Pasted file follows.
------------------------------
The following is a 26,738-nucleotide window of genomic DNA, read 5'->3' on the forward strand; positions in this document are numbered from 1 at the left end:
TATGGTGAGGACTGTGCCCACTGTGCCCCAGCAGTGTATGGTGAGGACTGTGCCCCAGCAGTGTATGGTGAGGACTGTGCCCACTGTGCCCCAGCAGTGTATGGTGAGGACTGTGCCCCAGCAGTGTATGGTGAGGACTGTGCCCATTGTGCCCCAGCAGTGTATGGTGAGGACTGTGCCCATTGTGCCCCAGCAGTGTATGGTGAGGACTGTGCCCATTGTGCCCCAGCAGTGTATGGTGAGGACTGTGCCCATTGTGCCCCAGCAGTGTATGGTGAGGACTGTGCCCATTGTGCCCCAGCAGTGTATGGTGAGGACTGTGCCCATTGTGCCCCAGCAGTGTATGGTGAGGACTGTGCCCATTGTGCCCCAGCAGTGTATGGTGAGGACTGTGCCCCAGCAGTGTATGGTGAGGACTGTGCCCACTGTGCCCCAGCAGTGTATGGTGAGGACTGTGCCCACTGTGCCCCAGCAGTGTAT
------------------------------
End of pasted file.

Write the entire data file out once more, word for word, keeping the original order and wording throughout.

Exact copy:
The following is a 26,738-nucleotide window of genomic DNA, read 5'->3' on the forward strand; positions in this document are numbered from 1 at the left end:
TATGGTGAGGACTGTGCCCACTGTGCCCCAGCAGTGTATGGTGAGGACTGTGCCCCAGCAGTGTATGGTGAGGACTGTGCCCACTGTGCCCCAGCAGTGTATGGTGAGGACTGTGCCCCAGCAGTGTATGGTGAGGACTGTGCCCATTGTGCCCCAGCAGTGTATGGTGAGGACTGTGCCCATTGTGCCCCAGCAGTGTATGGTGAGGACTGTGCCCATTGTGCCCCAGCAGTGTATGGTGAGGACTGTGCCCATTGTGCCCCAGCAGTGTATGGTGAGGACTGTGCCCATTGTGCCCCAGCAGTGTATGGTGAGGACTGTGCCCATTGTGCCCCAGCAGTGTATGGTGAGGACTGTGCCCATTGTGCCCCAGCAGTGTATGGTGAGGACTGTGCCCCAGCAGTGTATGGTGAGGACTGTGCCCACTGTGCCCCAGCAGTGTATGGTGAGGACTGTGCCCACTGTGCCCCAGCAGTGTAT